Rishi Sunak 'giving with one hand and taking back with the other' says Ed Davey in reaction to Spring Statement
Ed Davey has labelled Rishi Sunak's Spring Statement a "swindle" and accused the Chancellor of doing "nothing" for families facing huge hikes in the cost of living.
Households face the biggest fall in living standards on record despite Mr Sunak promising tax cuts for millions of workers to address soaring inflation and the economic impact of the war in Ukraine.
The Chancellor shielded lower earners from the impact of the forthcoming National Insurance hike, slashed 5p off fuel duty and promised to cut income tax by 1p in 2024.
But economic growth forecasts were downgraded and inflation is set to reach its highest level for 40 years, leading to household disposable incomes falling by 2.2 percent per person in 2022-23.
Inflation is forecast to hit 8.7 percent in the fourth quarter of 2022 and to average 7.4 percent over the year, with wages failing to keep pace with rising prices.
The OBR said inflation – combined with rising taxes – will “weigh heavily on living standards in the coming 12 months”.
The leader of the Liberal Democrats exclusively told GB News' Tom Harwood: "This is a total swindle.
"The Chancellor is giving with one hand and taking back with the other.
"We’re facing, according to the Office for Budget Responsibility, a cost of living crisis, the worst for over 50 years, inflation is at its highest for over 40 years.
"People are drowning in bills. Energy bills, heating bills, motor bills, food bills.
"They needed a lifeboat from the Chancellor and they’ve got nothing.
"He’s done nothing for the cost of living, nothing for eye watering inflation and nothing for the schools and hospitals who are going to see their budgets cut in real terms by this incredibly high inflation.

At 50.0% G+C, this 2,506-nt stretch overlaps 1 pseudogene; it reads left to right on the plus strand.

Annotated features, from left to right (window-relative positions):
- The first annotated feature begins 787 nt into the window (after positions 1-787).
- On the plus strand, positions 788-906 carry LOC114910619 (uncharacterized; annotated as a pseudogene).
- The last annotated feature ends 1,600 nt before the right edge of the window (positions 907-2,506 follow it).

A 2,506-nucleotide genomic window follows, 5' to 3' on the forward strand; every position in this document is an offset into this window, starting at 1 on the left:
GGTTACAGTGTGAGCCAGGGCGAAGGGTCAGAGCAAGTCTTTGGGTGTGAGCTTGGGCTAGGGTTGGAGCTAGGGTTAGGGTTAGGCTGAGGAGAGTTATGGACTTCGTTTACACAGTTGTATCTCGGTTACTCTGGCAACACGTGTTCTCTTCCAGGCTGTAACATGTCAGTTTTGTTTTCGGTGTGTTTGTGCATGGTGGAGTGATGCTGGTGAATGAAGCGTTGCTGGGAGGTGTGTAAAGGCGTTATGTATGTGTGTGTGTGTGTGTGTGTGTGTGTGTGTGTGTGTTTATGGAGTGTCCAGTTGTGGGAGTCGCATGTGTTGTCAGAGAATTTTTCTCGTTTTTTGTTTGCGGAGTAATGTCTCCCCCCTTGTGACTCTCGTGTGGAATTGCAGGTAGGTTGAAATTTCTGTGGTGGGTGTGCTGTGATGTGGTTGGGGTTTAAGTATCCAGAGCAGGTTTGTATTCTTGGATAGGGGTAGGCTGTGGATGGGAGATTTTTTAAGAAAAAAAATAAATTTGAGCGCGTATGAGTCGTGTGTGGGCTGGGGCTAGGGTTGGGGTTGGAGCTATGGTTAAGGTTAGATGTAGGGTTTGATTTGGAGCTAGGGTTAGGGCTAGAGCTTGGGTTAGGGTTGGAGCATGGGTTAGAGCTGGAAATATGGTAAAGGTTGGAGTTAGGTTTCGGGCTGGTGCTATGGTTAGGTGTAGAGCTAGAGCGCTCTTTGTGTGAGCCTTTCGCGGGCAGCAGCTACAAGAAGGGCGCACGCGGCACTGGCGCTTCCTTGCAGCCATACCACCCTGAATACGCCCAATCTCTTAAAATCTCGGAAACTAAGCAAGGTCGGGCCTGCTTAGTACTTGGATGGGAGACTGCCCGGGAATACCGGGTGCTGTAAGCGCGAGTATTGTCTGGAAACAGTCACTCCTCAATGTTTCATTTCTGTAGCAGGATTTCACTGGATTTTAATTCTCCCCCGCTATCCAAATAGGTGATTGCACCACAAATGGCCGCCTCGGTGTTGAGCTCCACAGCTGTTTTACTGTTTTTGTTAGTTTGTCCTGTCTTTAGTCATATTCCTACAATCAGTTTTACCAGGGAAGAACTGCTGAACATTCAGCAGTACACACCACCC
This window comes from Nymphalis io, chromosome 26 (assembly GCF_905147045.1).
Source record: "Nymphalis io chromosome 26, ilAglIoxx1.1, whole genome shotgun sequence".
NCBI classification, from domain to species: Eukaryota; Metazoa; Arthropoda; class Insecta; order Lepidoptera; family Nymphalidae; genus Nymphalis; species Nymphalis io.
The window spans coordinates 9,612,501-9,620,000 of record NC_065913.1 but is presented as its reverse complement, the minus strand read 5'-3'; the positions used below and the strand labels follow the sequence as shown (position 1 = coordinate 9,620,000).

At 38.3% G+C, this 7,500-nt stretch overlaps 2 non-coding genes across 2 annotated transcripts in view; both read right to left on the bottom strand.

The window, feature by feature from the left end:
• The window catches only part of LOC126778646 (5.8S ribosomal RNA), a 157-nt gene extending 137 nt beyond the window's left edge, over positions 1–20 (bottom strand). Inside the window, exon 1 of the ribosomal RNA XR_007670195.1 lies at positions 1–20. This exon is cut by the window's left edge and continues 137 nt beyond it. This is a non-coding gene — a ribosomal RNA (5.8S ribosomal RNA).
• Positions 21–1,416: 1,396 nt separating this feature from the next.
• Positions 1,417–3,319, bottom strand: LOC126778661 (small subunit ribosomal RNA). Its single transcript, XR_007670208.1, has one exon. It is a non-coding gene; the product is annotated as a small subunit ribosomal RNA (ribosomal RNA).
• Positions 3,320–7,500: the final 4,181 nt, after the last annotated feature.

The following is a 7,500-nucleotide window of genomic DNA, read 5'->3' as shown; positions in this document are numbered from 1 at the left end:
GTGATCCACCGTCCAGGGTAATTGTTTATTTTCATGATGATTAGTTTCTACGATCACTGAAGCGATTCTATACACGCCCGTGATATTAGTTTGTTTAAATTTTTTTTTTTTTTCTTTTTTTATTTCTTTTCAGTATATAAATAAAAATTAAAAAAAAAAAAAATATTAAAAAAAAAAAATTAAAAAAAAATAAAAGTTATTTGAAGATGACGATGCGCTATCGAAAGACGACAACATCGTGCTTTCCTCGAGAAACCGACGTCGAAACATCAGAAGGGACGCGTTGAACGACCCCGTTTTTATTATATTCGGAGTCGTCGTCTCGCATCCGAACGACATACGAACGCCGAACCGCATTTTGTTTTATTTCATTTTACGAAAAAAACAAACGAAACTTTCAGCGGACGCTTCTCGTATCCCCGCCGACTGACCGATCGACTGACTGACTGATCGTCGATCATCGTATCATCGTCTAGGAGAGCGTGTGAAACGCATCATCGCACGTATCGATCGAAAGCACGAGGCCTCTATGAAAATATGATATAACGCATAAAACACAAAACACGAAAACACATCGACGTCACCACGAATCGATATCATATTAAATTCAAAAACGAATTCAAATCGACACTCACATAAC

"The Chancellor is living on a different planet, this is a swindle, it’s not what people need."
Despite a £6billion cut in national insurance and a previously announced £9billion package to help with energy bills, “real household disposable incomes per person fall by 2.2 percent in 2022-23”, the biggest hit in a single year since records began in 1956-57.
The cost-of-living crisis, driven by fuel and energy prices which were rising even before Vladimir Putin’s invasion of Ukraine, will be exacerbated in April by the 1.25 percentage point hike in national insurance to fund the NHS and social care.
But Mr Sunak unveiled a plan to increase the threshold at which people start paying national insurance contributions (NICs) by £3,000 to £12,570 from July, benefitting around 30 million workers with a tax cut worth more than £330.
It will mean 70 percent of workers will pay less national insurance than they otherwise would have, even after April’s tax hike.
Mr Sunak said his tax plan “delivers the biggest net cut to personal taxes in over a quarter of a century”.
But the Chancellor acknowledged the war in Ukraine and sanctions on Russia are “not cost-free for us at home” and present a “risk” to the recovery.
Despite the measures announced by the Chancellor, the overall burden of taxes is set to reach the highest level since the late 1940s by 2026-27.